In view of the foregoing, according to the present invention, there may be various structures and characteristics of an electrothermal transducer capable of making the present invention. In summary, it is an important feature of the present invention that the heat quantity per unit time supplied to the liquid contacting the surface of the heat generating portion HG of a electrothermal transducer, i.e. a heating surface such as that indicated by reference numerals 307, 407, 507, 607 and 707, has a positional gradient between the electrodes, and thereby the position where the abrupt state change occurs and the manner in which said state change occurs can be controlled resulting in the volume of the liquid droplet ejected from the ejecting orifice being varied and the gradation recording being achieved.
Referring to FIG. 3, the effect and function of the present invention will be explained below.
The broken lines are isothermal lines L1 -L5 indicating a threshold temperature T0 for forming a bubble by the abrupt state change with respect to the following power levels: T1 (t1,V3), T2 (t2,V3), T3 (t3,V3), T4 (t4,V3), T5 (t5,V3), T6 (t3,V1), T7 (t3,V2), T8 (t3,V4) and T9 (t3,V5). The sizes of a bubble formed in such cases are shown as b1 -b5 in FIG. 8. T1 and T6, T2 and T7, and T4 and T9 give the same power levels though the time or the voltage level is different. Therefore, their isothermal lines are the same lines.
For example, to the heat generating member 301 (FIG. 8) is applied the power level T5 or T9 giving the isothermal line L1 (T5, T9) through electrodes 302 and 303, and thus a bubble having the size of b5 is formed on the heating surface 307 (the surface of the heat generating portion HG3) and a force caused by the formation of this bubble actuates to eject a liquid droplet of a volume proportional to the magnitude of the force from the orifice.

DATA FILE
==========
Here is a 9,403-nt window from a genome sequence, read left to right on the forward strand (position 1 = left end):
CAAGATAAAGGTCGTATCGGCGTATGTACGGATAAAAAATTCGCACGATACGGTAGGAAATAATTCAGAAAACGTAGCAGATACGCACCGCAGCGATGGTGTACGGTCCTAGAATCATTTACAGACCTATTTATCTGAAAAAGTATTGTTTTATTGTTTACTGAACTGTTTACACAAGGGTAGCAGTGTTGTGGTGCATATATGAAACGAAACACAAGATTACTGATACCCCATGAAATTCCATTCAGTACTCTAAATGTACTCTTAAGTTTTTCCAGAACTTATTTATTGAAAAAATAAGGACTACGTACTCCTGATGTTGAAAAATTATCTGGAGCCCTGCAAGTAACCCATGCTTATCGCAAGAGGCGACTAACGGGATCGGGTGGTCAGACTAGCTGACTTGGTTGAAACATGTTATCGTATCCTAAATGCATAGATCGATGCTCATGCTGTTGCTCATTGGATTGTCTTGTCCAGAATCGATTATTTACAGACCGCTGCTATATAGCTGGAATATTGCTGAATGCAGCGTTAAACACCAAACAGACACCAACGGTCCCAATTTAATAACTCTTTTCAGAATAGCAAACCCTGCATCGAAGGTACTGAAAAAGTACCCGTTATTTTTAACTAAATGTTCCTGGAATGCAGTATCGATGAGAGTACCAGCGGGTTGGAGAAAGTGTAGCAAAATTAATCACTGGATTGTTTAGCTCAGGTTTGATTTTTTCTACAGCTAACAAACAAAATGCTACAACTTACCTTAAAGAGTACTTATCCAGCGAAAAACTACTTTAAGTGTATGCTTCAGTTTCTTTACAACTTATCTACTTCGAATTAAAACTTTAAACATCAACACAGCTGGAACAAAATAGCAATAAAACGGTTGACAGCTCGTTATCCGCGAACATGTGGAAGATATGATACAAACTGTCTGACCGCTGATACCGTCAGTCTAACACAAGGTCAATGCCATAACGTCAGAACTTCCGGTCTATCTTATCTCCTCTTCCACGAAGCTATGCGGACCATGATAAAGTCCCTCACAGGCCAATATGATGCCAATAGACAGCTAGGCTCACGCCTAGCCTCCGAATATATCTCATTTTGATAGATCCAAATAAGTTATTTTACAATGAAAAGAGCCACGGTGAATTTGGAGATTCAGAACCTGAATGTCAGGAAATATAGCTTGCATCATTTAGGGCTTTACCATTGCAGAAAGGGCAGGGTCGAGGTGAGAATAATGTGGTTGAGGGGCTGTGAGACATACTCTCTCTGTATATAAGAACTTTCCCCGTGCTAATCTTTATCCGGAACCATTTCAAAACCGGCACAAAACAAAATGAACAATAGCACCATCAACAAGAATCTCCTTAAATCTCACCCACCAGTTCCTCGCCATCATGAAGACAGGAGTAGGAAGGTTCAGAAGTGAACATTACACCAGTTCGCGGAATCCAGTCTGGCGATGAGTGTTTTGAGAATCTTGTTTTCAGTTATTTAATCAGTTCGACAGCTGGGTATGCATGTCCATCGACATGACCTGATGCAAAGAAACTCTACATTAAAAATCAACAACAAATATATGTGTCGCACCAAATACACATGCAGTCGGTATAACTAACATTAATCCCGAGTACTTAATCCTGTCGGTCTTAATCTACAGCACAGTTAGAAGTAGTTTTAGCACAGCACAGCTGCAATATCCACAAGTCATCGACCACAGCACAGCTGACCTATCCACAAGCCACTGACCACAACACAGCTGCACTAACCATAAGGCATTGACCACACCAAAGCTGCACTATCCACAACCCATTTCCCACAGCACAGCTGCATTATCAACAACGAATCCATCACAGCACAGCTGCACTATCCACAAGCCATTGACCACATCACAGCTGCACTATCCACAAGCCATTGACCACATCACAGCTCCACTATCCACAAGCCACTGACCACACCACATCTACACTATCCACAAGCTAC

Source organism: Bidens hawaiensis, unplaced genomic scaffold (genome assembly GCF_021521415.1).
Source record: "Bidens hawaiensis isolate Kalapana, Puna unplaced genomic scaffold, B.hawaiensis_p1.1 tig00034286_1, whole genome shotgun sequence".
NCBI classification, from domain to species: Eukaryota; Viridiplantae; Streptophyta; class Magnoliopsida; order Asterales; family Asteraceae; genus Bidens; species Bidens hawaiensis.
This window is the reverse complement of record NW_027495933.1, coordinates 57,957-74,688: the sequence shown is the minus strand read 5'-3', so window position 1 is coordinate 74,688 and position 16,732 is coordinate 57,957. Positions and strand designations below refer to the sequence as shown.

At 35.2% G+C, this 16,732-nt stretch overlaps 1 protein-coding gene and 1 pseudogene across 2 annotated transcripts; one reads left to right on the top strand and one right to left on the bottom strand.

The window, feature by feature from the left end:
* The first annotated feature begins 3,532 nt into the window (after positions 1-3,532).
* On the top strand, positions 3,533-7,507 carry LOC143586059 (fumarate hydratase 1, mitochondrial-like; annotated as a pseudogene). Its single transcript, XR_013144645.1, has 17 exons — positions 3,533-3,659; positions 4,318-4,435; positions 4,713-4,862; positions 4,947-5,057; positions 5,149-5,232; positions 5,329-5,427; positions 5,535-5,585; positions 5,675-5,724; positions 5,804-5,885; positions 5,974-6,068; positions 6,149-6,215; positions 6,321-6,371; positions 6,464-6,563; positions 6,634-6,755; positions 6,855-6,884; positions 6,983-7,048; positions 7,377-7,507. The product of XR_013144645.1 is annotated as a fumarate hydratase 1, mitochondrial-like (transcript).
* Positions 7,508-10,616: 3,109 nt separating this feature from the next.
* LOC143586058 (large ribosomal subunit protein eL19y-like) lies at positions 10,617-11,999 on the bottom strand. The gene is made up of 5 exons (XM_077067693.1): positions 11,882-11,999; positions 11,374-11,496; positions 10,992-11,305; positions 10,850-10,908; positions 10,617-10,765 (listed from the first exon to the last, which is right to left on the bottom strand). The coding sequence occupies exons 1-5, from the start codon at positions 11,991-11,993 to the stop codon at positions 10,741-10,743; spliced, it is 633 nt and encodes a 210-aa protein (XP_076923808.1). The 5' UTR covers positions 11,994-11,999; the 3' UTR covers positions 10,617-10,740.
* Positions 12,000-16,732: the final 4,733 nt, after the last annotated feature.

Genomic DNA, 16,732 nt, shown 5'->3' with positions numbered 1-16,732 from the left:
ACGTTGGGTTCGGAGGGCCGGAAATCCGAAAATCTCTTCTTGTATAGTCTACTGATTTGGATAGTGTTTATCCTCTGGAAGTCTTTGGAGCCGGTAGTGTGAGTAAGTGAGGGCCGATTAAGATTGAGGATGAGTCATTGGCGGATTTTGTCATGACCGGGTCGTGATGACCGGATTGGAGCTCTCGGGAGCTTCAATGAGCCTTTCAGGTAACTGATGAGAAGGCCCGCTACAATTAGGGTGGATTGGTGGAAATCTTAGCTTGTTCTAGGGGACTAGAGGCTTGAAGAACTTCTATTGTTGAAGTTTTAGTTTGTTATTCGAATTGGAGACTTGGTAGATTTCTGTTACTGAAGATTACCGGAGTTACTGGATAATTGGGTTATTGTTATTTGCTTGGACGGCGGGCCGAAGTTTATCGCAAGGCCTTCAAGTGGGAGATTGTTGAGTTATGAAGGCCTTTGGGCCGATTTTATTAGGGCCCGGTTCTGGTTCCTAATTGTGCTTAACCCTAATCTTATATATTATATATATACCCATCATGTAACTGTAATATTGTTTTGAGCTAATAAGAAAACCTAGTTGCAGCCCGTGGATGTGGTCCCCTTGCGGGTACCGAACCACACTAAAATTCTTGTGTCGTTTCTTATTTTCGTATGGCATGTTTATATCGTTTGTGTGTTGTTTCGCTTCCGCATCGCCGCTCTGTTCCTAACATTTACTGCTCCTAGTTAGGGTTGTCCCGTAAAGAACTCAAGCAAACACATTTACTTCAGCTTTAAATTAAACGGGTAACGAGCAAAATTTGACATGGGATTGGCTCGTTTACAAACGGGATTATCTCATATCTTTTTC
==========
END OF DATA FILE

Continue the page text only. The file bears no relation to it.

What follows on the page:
When the power level T3 giving the isothermal line L3 is applied to the heat generating member 301, a bubble of the size of b3 is formed on the heating surface 307, and a liquid droplet is ejected from the orifice in a way similar to above.
FIGS. 9-13 show further embodiments of an electrothermal transducer used in the present invention. In these embodiments, there are given a gradient of electric current density by, for example, modifying the planar shape of the heat generating portion, a plane shape of the electrode, or the connection between the heat generating member and the electrode.
Referring to FIG. 9, the planar shape of a heat generating portion 901 is rectangular, and the connecting portion between an electrode 902 and a heat generating portion 901 is smaller than that between an electrode 903 and the heat generating portion.
Referring to FIGS. 10 and 11, the center portion of a heat generating portion 1001 or 1101 is of a planar shape narrower than both ends.
Referring to FIG. 12, the plane shape of a heat generating portion 1201 is trapezoid and electrodes 1202 and 1203 are connected to the sides of the trapezoid which are not proportional to each other.
Referring to FIG. 13, the plane shape of the center portion of a heat generating portion 1301 is broader than that of each of the both ends.
In FIGS. 9-13, there is formed a negative gradient of electric current density in the direction from A to B in the heat generating portion. Thus, by changing the input power level the abrupt state change occurring in the heat actuating portion can be controlled resulting in determining the volume of the ejected droplet and recording gradation.
The present invention is completely different from a conventional method of recording gradation by modulating the number of liquid droplets projected per one segment of image utilizing a particular scanning procedure. According to the present invention, the volume of the ejected liquid droplet is modulated corresponding to the gradation of the original image to record the gradation. Therefore, the recording head itself can be formed such that orifices are arrayed at a high density to produce a multi-orifice system. As a result, for example, it is possible to arrange the orifices at the same density as that of the resolution of the recorded image and the gradation can be recorded easily at a high speed.